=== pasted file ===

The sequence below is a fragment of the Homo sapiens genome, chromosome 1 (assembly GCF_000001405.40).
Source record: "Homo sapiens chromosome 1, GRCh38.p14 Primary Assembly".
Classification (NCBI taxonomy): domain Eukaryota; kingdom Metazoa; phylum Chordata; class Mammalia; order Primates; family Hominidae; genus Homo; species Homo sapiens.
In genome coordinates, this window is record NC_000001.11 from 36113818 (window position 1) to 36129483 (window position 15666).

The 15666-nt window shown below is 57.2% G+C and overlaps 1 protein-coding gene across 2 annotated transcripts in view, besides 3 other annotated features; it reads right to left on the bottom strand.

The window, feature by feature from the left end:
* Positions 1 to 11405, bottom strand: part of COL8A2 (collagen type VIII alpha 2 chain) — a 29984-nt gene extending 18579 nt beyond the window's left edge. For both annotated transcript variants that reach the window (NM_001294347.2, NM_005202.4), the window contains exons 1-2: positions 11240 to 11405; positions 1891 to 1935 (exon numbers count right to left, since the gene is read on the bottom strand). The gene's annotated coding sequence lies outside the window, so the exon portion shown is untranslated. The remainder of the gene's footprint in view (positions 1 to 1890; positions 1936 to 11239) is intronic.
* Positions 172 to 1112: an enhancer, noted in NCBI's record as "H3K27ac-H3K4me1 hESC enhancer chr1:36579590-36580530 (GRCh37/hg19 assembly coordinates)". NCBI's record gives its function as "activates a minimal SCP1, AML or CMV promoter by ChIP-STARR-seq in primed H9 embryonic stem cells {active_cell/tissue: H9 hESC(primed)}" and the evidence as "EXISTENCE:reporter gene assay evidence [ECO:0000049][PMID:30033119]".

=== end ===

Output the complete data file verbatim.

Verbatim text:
The sequence below is a fragment of the Homo sapiens genome, chromosome 1 (assembly GCF_000001405.40).
Source record: "Homo sapiens chromosome 1, GRCh38.p14 Primary Assembly".
Classification (NCBI taxonomy): domain Eukaryota; kingdom Metazoa; phylum Chordata; class Mammalia; order Primates; family Hominidae; genus Homo; species Homo sapiens.
In genome coordinates, this window is record NC_000001.11 from 36113818 (window position 1) to 36129483 (window position 15666).

The 15666-nt window shown below is 57.2% G+C and overlaps 1 protein-coding gene across 2 annotated transcripts in view, besides 3 other annotated features; it reads right to left on the bottom strand.

The window, feature by feature from the left end:
* Positions 1 to 11405, bottom strand: part of COL8A2 (collagen type VIII alpha 2 chain) — a 29984-nt gene extending 18579 nt beyond the window's left edge. For both annotated transcript variants that reach the window (NM_001294347.2, NM_005202.4), the window contains exons 1-2: positions 11240 to 11405; positions 1891 to 1935 (exon numbers count right to left, since the gene is read on the bottom strand). The gene's annotated coding sequence lies outside the window, so the exon portion shown is untranslated. The remainder of the gene's footprint in view (positions 1 to 1890; positions 1936 to 11239) is intronic.
* Positions 172 to 1112: an enhancer, noted in NCBI's record as "H3K27ac-H3K4me1 hESC enhancer chr1:36579590-36580530 (GRCh37/hg19 assembly coordinates)". NCBI's record gives its function as "activates a minimal SCP1, AML or CMV promoter by ChIP-STARR-seq in primed H9 embryonic stem cells {active_cell/tissue: H9 hESC(primed)}" and the evidence as "EXISTENCE:reporter gene assay evidence [ECO:0000049][PMID:30033119]".